bhorg said...

Sesame used to be located at 86th and Ditch as Cheng Du (same owners/cooks).. It's been a local favorite of mine for years.

As far as El Arado in FS, I disagree with your assessment. However I usually only stick to the vegetarian options and occasionally a chicken chimichanga. I find it more comparable to LaHa and Puerto Vallarta, but I guess they are all the same "kit" type mexican restaurants.. I'll take these restaurants over Don Pablos, On the Border, etc ANYDAY.

Anonymous said...

La Piedad might not be the greatest, but the worst mexican in Broad Ripple is La Jolla by far.

Donald said...

Have you tried El Meson on the South side? I haven't tried the full menu yet, but it's much better than any other place I've tried around town. The tamales are excellent as well as any dish with their carne asada.

braingirl said...

re: chains. I don't love the chains either but at least at Don Pablos they make their tortillas in house and food is real. At this point, I'll absolutely take Don Pablo's over these local places.

And "kit" is a great way to describe it. Everyone keeps telling me the next place is great, but they're all the same -- premade, super-cheap everything.

Oh, for a great true tex-mex feast up here in the land of Yankees.

And agree La Jolla is the worst by far.

I haven't tried the place on the Southside, but unless it's truly *different* and so few of these places are, I'm skipping.

The best places in town are some of the taquerias. I'm may head to El Macquey on W. 38th for lunch today.

me said...

Sorry I even asked about the Mexican joint in F.S......I'm sure you've been able to get your palate back on track at that meal though...

scubachef said...

I hadn't been to La Parada in a while and decided to check it out last night. Al Pastor tacos were not quite as good as Pancho's (71st and Michigan Rd), but still better than most. The gordita was a bigger hit. But the stars were the Birria (goat) tacos and tasty/fresh guacamole (oh, and horchata). The owners are great people, too. They used to have a larger/nicer second location on east 10th until the crime in the area drove them out. They also have different daily specials; they've even met my requests for mole as a special. Check it out if you haven't yet, New York and about State Street on the near east side.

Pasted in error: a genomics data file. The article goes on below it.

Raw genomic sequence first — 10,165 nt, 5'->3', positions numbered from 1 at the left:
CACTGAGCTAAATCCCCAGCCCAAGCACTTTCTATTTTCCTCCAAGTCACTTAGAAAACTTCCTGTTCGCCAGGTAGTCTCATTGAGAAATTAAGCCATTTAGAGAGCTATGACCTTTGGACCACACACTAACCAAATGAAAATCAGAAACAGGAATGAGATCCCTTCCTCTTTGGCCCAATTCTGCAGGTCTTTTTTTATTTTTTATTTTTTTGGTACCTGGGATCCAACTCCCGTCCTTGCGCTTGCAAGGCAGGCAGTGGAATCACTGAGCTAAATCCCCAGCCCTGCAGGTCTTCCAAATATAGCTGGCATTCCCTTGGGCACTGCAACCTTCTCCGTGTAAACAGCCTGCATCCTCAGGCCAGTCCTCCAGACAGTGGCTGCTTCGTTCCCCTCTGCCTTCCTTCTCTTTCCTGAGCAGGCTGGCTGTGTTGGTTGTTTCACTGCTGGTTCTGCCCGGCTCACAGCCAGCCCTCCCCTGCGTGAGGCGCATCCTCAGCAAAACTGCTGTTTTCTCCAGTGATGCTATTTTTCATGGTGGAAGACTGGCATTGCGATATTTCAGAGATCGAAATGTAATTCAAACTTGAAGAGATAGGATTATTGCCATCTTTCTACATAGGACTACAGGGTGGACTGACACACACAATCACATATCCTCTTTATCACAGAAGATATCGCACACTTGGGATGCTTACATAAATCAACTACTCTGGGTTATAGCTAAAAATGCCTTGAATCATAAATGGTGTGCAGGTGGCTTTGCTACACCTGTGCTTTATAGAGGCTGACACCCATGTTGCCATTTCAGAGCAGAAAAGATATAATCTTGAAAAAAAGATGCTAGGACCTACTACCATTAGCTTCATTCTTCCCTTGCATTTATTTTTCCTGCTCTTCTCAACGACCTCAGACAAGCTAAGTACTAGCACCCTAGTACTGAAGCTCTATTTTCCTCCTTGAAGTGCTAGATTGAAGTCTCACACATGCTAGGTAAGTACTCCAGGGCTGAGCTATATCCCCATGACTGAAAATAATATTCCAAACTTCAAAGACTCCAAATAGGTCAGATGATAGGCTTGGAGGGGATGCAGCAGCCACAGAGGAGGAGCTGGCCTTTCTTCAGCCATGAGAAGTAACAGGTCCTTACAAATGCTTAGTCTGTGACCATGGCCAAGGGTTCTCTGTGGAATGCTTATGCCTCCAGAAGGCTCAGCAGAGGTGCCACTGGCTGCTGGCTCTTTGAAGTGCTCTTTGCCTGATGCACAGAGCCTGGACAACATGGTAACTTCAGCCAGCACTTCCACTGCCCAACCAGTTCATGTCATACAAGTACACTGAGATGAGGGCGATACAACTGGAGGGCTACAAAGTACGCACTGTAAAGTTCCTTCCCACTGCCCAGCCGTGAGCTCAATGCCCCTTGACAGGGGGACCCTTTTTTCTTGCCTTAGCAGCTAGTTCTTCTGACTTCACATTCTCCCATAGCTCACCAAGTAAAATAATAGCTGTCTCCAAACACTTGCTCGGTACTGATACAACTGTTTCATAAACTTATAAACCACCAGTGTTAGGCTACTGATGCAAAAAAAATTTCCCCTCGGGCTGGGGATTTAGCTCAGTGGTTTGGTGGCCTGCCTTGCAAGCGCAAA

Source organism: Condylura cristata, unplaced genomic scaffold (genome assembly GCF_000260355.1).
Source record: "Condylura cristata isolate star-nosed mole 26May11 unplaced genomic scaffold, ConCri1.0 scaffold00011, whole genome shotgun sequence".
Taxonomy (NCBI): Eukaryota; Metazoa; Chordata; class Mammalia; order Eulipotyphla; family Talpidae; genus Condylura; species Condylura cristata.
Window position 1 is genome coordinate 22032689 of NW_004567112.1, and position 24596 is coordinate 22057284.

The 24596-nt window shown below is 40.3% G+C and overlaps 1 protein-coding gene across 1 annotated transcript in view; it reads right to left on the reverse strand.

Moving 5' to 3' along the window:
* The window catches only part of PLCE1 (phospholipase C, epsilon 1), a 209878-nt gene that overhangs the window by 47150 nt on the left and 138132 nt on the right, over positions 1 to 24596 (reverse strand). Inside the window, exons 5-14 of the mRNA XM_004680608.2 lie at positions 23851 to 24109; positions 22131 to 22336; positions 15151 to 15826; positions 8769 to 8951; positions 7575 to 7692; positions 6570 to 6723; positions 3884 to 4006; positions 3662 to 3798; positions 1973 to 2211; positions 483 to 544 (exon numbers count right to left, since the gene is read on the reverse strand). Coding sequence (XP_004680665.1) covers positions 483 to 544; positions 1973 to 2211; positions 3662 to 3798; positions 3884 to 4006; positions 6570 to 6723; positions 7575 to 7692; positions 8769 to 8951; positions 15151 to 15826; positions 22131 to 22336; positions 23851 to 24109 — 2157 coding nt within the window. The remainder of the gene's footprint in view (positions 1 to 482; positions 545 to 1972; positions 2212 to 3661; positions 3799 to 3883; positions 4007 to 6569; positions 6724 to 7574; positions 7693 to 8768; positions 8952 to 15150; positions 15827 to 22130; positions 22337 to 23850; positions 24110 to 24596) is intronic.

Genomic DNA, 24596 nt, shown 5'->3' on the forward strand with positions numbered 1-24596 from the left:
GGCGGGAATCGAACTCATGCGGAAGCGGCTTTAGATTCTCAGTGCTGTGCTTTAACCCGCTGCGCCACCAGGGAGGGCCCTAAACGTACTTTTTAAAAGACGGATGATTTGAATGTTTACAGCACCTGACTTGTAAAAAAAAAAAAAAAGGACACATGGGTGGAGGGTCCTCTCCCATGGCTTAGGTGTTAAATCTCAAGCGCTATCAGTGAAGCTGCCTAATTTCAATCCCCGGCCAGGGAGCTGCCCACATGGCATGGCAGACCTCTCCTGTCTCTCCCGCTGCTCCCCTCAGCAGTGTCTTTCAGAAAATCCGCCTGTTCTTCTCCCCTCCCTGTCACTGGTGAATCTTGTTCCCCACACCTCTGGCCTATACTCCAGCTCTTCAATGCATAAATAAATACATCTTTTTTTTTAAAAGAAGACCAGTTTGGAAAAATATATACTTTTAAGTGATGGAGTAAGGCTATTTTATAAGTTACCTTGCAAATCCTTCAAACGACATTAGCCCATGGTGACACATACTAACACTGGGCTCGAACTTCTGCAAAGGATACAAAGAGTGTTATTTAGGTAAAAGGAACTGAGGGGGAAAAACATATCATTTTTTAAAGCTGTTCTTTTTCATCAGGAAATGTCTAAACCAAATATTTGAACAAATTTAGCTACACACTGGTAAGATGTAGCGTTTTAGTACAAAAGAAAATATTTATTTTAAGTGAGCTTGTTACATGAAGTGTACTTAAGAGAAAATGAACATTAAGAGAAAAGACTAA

Joanne said...

It's funny, I liked El Arado in Fountain Square a TON better than Cabo on East St. They're both really close to where I live and my husband and I were excited for both to open. I thought Cabo was *awful*, I was pretty sure the cheese was Velveeta - ugh. El Arado we thought was pretty good - but maybe we just thought it was good compared to Cabo. Hmm.

braingirl said...

While I don't think Cabo is any great shakes, I'm not sure you can compare the two. Cabo, being a walk-up, does different food.

At least Cabo makes most of their food in house. The guac is real, the queso is tex-mex style with rotel (not the orange cheese sauce in a can from restaurant supply), etc.

Neither are great.

Anonymous said...

We stopped at Sesame based on your recent mention and couldn't even eat the entrees they were so, so horribe.

Have you ever tried Hunan across the street? Much, much better.

braingirl said...

Oh, no! I'm so sorry to hear you had a bad meal at Sesame. (I hate it when I hear a good rec and it's bad.) I was going to stop in there for lunch but may try Hunan instead. I need a good greasy Chinese lunch.